October 21, 1997
SHEILA O'SHEA, PLAINTIFF-APPELLANT,
K. MART CORPORATION, DEFENDANT-RESPONDENT.
On appeal from the Superior Court of New Jersey, Law Division, Bergen County.
Approved for Publication October 21, 1997.
Before Judges Pressler, Conley and Carchman. The opinion of the court was delivered by Carchman, J.s.c. (temporarily assigned).
The opinion of the court was delivered by: Carchman
The opinion of the court was delivered by
CARCHMAN, J.S.C. (temporarily assigned).
Plaintiff Sheila O'Shea appeals from an order of the Law Division granting summary judgment to defendant K. Mart Corporation *fn1 and dismissing plaintiff's complaint. We conclude that plaintiff has raised genuine issues of material fact, and accordingly, we reverse and remand for trial.
While the inferences to be drawn from the facts are contested, the essential facts are not in dispute. Plaintiff was shopping in defendant's store seeking to buy a golf bag for her niece. She approached the golf bag display which was located on a shelf that was approximately five feet high. With two hands, she reached for a golf bag, and as she lowered the bag, a second golf bag fell on her causing a significant facial injury. Plaintiff is five feet-three inches tall and noted that the shelf was at "eye-level." This shelf was the top shelf of a display which contained other shelves and displays of golf accessories below the golf bags. Plaintiff described the bag as "heavy" and "cumbersome" with a "thick plastic top" requiring two hands for removal. Plaintiff did not know what caused the second bag to fall except to note that on the entire bag display which ran approximately twenty-two feet in length, none of the bags was secured. Plaintiff also observed that during the fifteen minute period that she was in the display area, no sales or other personnel assisted her.
The trial Judge granted summary judgment stating:
I feel I don't have much choice but to grant the Summary Judgment. There - - there isn't any indication as to how this accident happened. There isn't any indication as to what caused the accident. There is nothing to say that one bag was leaning or not leaning or anything else like that. . . . To allow the case to go forward is to suggest that anybody who puts something on a shelf in a store is negligent per se . . . .
I think you have to show me something, not just the mere display of merchandise, that leads me to conclude that there's the potential for negligence. In this case, all you have shown me is that the merchandise is displayed. . . . You can't even prove how it happened.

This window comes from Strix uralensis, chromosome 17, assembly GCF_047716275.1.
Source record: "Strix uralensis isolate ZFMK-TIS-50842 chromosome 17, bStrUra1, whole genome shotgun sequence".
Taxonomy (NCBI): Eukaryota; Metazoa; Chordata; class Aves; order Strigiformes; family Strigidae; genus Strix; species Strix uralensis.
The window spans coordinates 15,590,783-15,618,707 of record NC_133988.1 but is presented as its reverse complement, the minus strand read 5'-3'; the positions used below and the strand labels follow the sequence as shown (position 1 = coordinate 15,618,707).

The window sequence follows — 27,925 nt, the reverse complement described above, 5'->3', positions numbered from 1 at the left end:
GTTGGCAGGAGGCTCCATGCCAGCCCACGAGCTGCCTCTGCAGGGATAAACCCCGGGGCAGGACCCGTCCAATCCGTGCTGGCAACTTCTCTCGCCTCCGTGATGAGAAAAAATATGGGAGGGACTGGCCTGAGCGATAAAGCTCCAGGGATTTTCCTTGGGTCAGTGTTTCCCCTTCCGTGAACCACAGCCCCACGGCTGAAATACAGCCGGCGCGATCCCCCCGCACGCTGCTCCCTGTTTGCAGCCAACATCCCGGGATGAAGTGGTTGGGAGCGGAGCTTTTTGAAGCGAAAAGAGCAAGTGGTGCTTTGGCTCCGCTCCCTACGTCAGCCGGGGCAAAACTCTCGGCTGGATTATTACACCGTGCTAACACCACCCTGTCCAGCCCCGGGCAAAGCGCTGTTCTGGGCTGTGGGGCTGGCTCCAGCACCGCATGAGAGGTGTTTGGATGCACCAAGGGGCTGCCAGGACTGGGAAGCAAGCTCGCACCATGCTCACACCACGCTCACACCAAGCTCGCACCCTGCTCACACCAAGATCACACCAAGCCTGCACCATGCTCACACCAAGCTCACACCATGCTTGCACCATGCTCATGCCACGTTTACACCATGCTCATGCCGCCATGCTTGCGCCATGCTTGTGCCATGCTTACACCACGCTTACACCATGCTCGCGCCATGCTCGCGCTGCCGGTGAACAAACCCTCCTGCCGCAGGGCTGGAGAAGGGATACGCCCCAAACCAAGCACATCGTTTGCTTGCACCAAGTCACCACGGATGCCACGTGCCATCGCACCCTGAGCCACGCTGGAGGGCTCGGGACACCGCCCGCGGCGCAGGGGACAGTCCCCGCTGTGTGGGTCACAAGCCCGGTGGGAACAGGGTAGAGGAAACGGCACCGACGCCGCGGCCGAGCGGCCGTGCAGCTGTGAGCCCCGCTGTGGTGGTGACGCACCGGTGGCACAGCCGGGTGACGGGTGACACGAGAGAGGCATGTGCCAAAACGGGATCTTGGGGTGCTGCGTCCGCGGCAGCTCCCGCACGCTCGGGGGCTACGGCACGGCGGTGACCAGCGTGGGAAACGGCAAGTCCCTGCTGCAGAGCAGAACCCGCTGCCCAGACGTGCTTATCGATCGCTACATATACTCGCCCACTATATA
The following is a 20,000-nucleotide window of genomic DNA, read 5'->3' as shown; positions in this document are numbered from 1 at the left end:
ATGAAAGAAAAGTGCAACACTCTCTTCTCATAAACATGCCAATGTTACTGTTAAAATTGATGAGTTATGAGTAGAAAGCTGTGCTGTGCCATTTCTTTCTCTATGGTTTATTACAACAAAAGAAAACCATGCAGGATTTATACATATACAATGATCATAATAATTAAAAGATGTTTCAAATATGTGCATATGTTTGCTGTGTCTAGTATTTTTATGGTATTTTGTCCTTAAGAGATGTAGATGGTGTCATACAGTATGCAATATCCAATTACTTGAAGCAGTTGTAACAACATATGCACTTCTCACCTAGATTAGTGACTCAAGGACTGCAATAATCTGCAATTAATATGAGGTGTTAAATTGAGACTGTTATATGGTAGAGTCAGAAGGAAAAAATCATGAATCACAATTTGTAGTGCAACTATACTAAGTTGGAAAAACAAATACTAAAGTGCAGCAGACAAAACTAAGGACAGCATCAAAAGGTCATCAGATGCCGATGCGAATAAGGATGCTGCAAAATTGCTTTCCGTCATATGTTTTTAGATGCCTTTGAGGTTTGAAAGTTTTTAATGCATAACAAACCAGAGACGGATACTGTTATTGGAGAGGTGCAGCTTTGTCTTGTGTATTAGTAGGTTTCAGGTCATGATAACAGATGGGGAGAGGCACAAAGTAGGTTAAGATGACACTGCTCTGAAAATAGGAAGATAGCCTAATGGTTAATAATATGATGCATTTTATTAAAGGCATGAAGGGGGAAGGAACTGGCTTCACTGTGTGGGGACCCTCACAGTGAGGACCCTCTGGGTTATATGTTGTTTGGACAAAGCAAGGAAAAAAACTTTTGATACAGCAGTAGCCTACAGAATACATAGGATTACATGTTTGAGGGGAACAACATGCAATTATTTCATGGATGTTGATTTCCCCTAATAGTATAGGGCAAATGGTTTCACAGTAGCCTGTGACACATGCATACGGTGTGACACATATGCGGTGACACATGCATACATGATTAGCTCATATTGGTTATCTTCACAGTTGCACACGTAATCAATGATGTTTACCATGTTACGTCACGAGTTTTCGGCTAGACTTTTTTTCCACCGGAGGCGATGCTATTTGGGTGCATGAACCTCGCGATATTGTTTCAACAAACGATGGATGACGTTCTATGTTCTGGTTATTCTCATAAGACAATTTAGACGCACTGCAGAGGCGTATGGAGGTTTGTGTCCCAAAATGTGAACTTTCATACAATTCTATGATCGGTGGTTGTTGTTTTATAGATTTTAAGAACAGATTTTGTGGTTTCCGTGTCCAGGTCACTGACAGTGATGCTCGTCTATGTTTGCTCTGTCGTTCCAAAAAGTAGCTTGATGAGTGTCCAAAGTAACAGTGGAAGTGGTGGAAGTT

We disagree and are of the view that plaintiff demonstrated sufficient facts to establish a jury issue and warrant a denial of the motion.
We start our analysis by restating the basic legal principal applicable here - - defendant owed to plaintiff as a business invitee the duty of reasonable care to provide a reasonably safe place to do that which was within the scope of the invitation. Hopkins v. Fox & Lazo Realtors, 132 N.J. 426, 433, 625 A.2d 1110 (1993) ("an owner or possessor of property owes a higher degree of care to the business invitee on the premises for purposes of the owner that are commercial or business related"); Butler v. Acme Markets, Inc., 89 N.J. 270, 275-76, 445 A.2d 1141 (1982) ("the measure of that care has been described as 'due care under all of the circumstances.' Bozza v. Vornado, Inc., 42 N.J. 355, 359, 200 A.2d 777 (1964); 2 Harper & James, Law of Torts (1956) § 27.12 at 1487."). This duty is an affirmative one obligating a proprietor to not only discover and eliminate any possible dangerous conditions or circumstances, Brown v. Racquet Club of Bricktown, 95 N.J. 280, 290, 291, 471 A.2d 25 (1984), but also to keep the premises reasonably safe and not create any condition which renders the premises dangerous. Bozza v. Vornado, (supra) 42 N.J. at 359-60 (jury may consider the condition of the premises and nature of the business in determining whether a defendant exercised due care.).
The absence of sales personnel leads to the inference that defendant is a self-service store. As such, defendant is obligated to maintain such an enterprise consistent with the nature of its operation. The standard applicable to a self-service store is articulated in our decision in Francois v. American Stores Co., 46 N.J. Super. 394 (App. Div. 1957):